Daphne’s article in today’s Independent really does bring some truths home about navel gazing Malta. It is not the first time that I point out that Malta still suffers from the centre-of-the world mentality that was inbuilt into our parents by the Mintoffian generation. In the efforts to build some semblance of a Din l-Art Helwa we might have gone a step too far. Nation building in Malta had the consequence of a dramatic hyperbole suitable for a peplum starring Toto’ versus Maciste (as can be seen in that great peplum called Gensna) but not for the tiny island state that we are.
Daphne rightly points out the sad and sorry difference between the way Malta and Lampedusa respectively cope with the boat people. Suddenly the Mother that gave us her name is powerless to handle the waves of immigrants while the 5,500 persons on the rock of Lampedusa (farther from Italy than Malta) continue to tackle the issue with compassion and understanding that is either absent from our shores or lies silent while being out-shouted by the vociferous rabble. We have fallen victim of another heritage of Father Dom’s era… the nanny state. We forget our Catholic upbringing and instead of pulling up our sleeves and coming up with solutions we find it easier to identify the latest drama, the latest problem and complain that the state is doing nothing about it. The momentum reaches its climax when the State itself starts to whinge and requests aid because this great Maritime Republic never foresaw the dangers that the sea surrounding it could carry.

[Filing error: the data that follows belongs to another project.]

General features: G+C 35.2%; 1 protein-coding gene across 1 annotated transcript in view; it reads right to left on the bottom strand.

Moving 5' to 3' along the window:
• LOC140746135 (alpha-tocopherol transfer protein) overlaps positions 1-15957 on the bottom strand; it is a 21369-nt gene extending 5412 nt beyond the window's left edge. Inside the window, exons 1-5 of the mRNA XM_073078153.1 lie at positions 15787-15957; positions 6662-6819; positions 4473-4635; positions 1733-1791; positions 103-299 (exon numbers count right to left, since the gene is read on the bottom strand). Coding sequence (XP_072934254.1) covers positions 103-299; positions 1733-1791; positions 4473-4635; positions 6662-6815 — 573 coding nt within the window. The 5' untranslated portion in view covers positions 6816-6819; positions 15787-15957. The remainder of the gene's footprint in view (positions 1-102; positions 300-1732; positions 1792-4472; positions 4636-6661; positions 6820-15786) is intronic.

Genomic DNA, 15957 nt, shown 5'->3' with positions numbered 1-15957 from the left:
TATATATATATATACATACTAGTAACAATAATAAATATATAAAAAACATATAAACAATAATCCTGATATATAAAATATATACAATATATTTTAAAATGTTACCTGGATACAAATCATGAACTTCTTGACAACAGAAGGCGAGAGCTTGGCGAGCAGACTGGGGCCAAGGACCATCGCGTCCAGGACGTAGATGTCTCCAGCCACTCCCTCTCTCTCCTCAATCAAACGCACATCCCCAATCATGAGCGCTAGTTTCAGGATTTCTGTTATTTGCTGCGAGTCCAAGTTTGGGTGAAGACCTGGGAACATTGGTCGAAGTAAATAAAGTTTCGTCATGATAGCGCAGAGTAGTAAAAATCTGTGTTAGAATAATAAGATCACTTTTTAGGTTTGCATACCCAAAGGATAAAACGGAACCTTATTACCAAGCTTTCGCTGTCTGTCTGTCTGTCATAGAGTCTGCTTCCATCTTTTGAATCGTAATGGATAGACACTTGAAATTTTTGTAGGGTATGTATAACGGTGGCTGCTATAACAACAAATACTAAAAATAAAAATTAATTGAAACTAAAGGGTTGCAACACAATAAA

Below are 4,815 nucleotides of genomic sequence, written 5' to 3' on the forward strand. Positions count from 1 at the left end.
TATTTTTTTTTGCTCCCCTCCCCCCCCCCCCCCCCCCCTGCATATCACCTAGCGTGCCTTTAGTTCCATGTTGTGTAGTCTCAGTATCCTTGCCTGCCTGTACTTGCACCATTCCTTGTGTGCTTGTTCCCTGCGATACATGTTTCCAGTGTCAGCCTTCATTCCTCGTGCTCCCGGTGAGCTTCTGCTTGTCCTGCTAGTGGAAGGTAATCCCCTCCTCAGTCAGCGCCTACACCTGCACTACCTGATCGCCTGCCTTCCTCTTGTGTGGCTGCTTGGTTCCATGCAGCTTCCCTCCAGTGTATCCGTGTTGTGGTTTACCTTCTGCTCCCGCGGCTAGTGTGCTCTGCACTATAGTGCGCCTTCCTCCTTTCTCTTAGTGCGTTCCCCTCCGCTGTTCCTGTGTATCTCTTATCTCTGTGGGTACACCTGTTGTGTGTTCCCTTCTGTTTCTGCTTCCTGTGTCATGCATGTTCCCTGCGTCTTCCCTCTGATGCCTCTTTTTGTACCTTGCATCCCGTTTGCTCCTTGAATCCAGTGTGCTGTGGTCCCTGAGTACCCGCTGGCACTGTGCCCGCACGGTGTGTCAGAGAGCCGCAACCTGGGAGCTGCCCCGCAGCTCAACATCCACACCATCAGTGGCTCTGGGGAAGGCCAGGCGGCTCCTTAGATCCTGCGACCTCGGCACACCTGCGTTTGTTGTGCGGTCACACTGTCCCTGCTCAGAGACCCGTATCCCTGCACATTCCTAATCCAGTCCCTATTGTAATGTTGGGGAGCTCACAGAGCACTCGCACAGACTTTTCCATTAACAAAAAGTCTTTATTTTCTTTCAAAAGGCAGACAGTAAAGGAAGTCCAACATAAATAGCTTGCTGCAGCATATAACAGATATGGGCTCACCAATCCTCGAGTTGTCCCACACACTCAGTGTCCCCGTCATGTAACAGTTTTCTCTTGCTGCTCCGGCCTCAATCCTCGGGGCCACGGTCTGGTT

Until now our poem writers and crafters of epics have been able to rewrite history in a way that the Maltese oppressed always comes out victorious. It is in our peplum that the termination of a contract for an army base becomes a day of Freedom and release as though the valiant Maltese patrol boats pushed away the last remnants of the NATO and British armies. That sad joke of Jum il-Helsien will remain one of the last bastions of Mintoff‘s nation building efforts that fit more with the carnival floats than with monumental efforts of great leaders.Meanwhile (after a short parenthesis of terror until 1987) the army of our liberated isle could now concentrate its efforts on the courageous deeds of dealing with the coloured invader who attacked our shores in the hundreds armed with boats, salt water, hypoglycaemia, diarrhoea and a determination to survive. Can’t you see it? In the not-too distant future… a memorial to the soldiers who kept Malta free on August 2005. Jum ir-Respinta … when we sent them all back from where they came from. Mass, wreath laying ceremony at the foot of the Monument tar-Respinta complete with Brigadier throwing into the sea in the late afternoon.
Sic Transit Gloria Melitae. (Ave)
�The smell is awful. Sour and overpowering, it rises from two wooden boats and two rubber dinghies tied up in a far corner of the picturesque harbour on the Italian island of Lampedusa. In these small craft some 300 people arriving from North Africa in search of new lives in Europe have endured dangerous journeys at sea, crammed together without adequate water, food, shelter or toilets�.The terrible stench gives some idea of the ordeal they must have endured. �When they arrive they are suffering from nausea, vomiting, sunburn, dehydration, hypoglycaemia, diarrhoea,� says Dr Claudia Codesani from the charity Medicins Sans Frontieres. �They have been at sea for 17 hours or for as long as five or six days, and they are desperate to eat and drink. Everyone is shocked and frightened.” (source)